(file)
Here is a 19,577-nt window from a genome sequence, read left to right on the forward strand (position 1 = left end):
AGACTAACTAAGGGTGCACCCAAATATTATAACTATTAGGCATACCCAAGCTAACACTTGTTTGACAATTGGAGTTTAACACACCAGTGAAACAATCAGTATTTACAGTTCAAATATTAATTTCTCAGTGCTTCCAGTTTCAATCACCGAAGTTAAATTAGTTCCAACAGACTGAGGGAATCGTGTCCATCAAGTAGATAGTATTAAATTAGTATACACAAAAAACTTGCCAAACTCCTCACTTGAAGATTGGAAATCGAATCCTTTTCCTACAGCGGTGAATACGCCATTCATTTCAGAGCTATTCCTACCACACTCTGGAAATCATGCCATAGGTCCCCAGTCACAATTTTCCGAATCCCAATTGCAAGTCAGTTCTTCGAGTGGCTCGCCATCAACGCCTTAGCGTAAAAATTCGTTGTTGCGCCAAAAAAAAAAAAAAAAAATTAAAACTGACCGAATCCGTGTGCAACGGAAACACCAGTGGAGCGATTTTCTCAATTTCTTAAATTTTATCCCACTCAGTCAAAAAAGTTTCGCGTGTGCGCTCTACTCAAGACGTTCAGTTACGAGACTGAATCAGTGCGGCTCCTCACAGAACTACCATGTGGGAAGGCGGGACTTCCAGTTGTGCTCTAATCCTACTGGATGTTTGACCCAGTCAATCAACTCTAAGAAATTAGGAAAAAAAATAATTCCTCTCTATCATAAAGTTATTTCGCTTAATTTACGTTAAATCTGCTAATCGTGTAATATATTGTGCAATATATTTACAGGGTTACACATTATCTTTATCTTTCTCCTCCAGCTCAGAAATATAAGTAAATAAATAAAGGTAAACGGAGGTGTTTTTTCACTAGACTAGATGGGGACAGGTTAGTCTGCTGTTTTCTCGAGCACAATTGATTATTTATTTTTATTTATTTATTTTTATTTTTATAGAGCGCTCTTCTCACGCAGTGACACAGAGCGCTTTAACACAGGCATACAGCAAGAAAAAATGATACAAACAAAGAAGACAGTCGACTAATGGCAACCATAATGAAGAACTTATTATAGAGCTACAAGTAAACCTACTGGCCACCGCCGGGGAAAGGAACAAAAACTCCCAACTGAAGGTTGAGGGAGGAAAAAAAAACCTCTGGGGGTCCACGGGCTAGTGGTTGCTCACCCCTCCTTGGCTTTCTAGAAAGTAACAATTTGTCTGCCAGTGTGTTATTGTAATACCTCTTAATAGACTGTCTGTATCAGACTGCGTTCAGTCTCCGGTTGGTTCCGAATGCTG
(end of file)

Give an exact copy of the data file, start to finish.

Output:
Here is a 19,577-nt window from a genome sequence, read left to right on the forward strand (position 1 = left end):
AGACTAACTAAGGGTGCACCCAAATATTATAACTATTAGGCATACCCAAGCTAACACTTGTTTGACAATTGGAGTTTAACACACCAGTGAAACAATCAGTATTTACAGTTCAAATATTAATTTCTCAGTGCTTCCAGTTTCAATCACCGAAGTTAAATTAGTTCCAACAGACTGAGGGAATCGTGTCCATCAAGTAGATAGTATTAAATTAGTATACACAAAAAACTTGCCAAACTCCTCACTTGAAGATTGGAAATCGAATCCTTTTCCTACAGCGGTGAATACGCCATTCATTTCAGAGCTATTCCTACCACACTCTGGAAATCATGCCATAGGTCCCCAGTCACAATTTTCCGAATCCCAATTGCAAGTCAGTTCTTCGAGTGGCTCGCCATCAACGCCTTAGCGTAAAAATTCGTTGTTGCGCCAAAAAAAAAAAAAAAAAATTAAAACTGACCGAATCCGTGTGCAACGGAAACACCAGTGGAGCGATTTTCTCAATTTCTTAAATTTTATCCCACTCAGTCAAAAAAGTTTCGCGTGTGCGCTCTACTCAAGACGTTCAGTTACGAGACTGAATCAGTGCGGCTCCTCACAGAACTACCATGTGGGAAGGCGGGACTTCCAGTTGTGCTCTAATCCTACTGGATGTTTGACCCAGTCAATCAACTCTAAGAAATTAGGAAAAAAAATAATTCCTCTCTATCATAAAGTTATTTCGCTTAATTTACGTTAAATCTGCTAATCGTGTAATATATTGTGCAATATATTTACAGGGTTACACATTATCTTTATCTTTCTCCTCCAGCTCAGAAATATAAGTAAATAAATAAAGGTAAACGGAGGTGTTTTTTCACTAGACTAGATGGGGACAGGTTAGTCTGCTGTTTTCTCGAGCACAATTGATTATTTATTTTTATTTATTTATTTTTATTTTTATAGAGCGCTCTTCTCACGCAGTGACACAGAGCGCTTTAACACAGGCATACAGCAAGAAAAAATGATACAAACAAAGAAGACAGTCGACTAATGGCAACCATAATGAAGAACTTATTATAGAGCTACAAGTAAACCTACTGGCCACCGCCGGGGAAAGGAACAAAAACTCCCAACTGAAGGTTGAGGGAGGAAAAAAAAACCTCTGGGGGTCCACGGGCTAGTGGTTGCTCACCCCTCCTTGGCTTTCTAGAAAGTAACAATTTGTCTGCCAGTGTGTTATTGTAATACCTCTTAATAGACTGTCTGTATCAGACTGCGTTCAGTCTCCGGTTGGTTCCGAATGCTG